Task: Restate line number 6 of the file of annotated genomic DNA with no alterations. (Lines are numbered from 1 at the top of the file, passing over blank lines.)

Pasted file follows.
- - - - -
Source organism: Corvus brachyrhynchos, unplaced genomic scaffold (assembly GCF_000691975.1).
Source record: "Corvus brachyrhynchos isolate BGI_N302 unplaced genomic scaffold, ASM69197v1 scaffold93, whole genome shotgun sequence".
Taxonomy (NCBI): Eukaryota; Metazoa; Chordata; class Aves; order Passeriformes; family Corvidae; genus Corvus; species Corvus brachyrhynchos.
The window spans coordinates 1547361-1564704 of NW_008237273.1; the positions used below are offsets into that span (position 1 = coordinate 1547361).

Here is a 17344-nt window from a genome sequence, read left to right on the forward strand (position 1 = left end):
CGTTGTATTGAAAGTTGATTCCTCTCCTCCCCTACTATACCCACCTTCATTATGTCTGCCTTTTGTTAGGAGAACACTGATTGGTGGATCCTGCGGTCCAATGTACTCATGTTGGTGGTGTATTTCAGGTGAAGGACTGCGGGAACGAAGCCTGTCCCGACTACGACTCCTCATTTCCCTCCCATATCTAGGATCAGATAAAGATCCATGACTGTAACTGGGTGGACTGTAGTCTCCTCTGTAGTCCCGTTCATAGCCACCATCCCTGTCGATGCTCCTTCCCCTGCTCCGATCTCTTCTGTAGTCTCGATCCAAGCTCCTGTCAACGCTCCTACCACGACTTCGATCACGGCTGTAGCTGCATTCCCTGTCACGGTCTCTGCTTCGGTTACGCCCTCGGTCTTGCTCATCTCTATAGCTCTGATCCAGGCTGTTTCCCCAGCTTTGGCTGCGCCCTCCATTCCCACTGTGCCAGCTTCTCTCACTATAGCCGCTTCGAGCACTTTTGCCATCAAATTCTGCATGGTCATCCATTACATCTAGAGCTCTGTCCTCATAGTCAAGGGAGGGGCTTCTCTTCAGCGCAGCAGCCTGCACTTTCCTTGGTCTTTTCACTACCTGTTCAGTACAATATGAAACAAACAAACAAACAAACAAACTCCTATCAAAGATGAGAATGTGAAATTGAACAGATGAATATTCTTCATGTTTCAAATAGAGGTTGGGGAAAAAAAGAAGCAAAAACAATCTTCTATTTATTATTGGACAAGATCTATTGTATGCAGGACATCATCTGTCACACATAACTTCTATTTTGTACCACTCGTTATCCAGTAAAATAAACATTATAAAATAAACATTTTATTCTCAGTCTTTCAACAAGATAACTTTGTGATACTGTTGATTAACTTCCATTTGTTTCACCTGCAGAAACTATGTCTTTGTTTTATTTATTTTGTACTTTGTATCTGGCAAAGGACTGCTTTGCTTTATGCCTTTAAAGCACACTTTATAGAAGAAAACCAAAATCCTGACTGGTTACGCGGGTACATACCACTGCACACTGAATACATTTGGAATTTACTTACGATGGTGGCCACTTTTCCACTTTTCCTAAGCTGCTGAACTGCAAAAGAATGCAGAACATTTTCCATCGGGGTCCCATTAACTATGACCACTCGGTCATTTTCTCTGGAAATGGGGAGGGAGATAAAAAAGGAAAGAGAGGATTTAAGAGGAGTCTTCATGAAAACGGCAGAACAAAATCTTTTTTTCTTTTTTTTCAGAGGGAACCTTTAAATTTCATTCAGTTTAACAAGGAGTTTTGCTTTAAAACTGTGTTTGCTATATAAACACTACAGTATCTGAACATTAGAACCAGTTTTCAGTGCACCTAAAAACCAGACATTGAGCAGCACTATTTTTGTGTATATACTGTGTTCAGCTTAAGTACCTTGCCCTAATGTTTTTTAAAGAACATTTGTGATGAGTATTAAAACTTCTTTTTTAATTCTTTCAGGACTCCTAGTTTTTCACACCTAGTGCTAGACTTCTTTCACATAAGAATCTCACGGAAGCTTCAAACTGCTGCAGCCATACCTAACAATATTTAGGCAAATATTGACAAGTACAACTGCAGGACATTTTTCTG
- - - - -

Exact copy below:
CGTTGTATTGAAAGTTGATTCCTCTCCTCCCCTACTATACCCACCTTCATTATGTCTGCCTTTTGTTAGGAGAACACTGATTGGTGGATCCTGCGGTCCAATGTACTCATGTTGGTGGTGTATTTCAGGTGAAGGACTGCGGGAACGAAGCCTGTCCCGACTACGACTCCTCATTTCCCTCCCATATCTAGGATCAGATAAAGATCCATGACTGTAACTGGGTGGACTGTAGTCTCCTCTGTAGTCCCGTTCATAGCCACCATCCCTGTCGATGCTCCTTCCCCTGCTCCGATCTCTTCTGTAGTCTCGATCCAAGCTCCTGTCAACGCTCCTACCACGACTTCGATCACGGCTGTAGCTGCATTCCCTGTCACGGTCTCTGCTTCGGTTACGCCCTCGGTCTTGCTCATCTCTATAGCTCTGATCCAGGCTGTTTCCCCAGCTTTGGCTGCGCCCTCCATTCCCACTGTGCCAGCTTCTCTCACTATAGCCGCTTCGAGCACTTTTGCCATCAAATTCTGCATGGTCATCCATTACATCTAGAGCTCTGTCCTCATAGTCAAGGGAGGGGCTTCTCTTCAGCGCAGCAGCCTGCACTTTCCTTGGTCTTTTCACTACCTGTTCAGTACAATATGAAACAAACAAACAAACAAACAAACTCCTATCAAAGATGAGAATGTGAAATTGAACAGATGAATATTCTTCATGTTTCAAATAGAGGTTGGGGAAAAAAAGAAGCAAAAACAATCTTCTATTTATTATTGGACAAGATCTATTGTATGCAGGACATCATCTGTCACACATAACTTCTATTTTGTACCACTCGTTATCCAGTAAAATAAACATTATAAAATAAACATTTTATTCTCAGTCTTTCAACAAGATAACTTTGTGATACTGTTGATTAACTTCCATTTGTTTCACCTGCAGAAACTATGTCTTTGTTTTATTTATTTTGTACTTTGTATCTGGCAAAGGACTGCTTTGCTTTATGCCTTTAAAGCACACTTTATAGAAGAAAACCAAAATCCTGACTGGTTACGCGGGTACATACCACTGCACACTGAATACATTTGGAATTTACTTACGATGGTGGCCACTTTTCCACTTTTCCTAAGCTGCTGAACTGCAAAAGAATGCAGAACATTTTCCATCGGGGTCCCATTAACTATGACCACTCGGTCATTTTCTCTGGAAATGGGGAGGGAGATAAAAAAGGAAAGAGAGGATTTAAGAGGAGTCTTCATGAAAACGGCAGAACAAAATCTTTTTTTCTTTTTTTTCAGAGGGAACCTTTAAATTTCATTCAGTTTAACAAGGAGTTTTGCTTTAAAACTGTGTTTGCTATATAAACACTACAGTATCTGAACATTAGAACCAGTTTTCAGTGCACCTAAAAACCAGACATTGAGCAGCACTATTTTTGTGTATATACTGTGTTCAGCTTAAGTACCTTGCCCTAATGTTTTTTAAAGAACATTTGTGATGAGTATTAAAACTTCTTTTTTAATTCTTTCAGGACTCCTAGTTTTTCACACCTAGTGCTAGACTTCTTTCACATAAGAATCTCACGGAAGCTTCAAACTGCTGCAGCCATACCTAACAATATTTAGGCAAATATTGACAAGTACAACTGCAGGACATTTTTCTG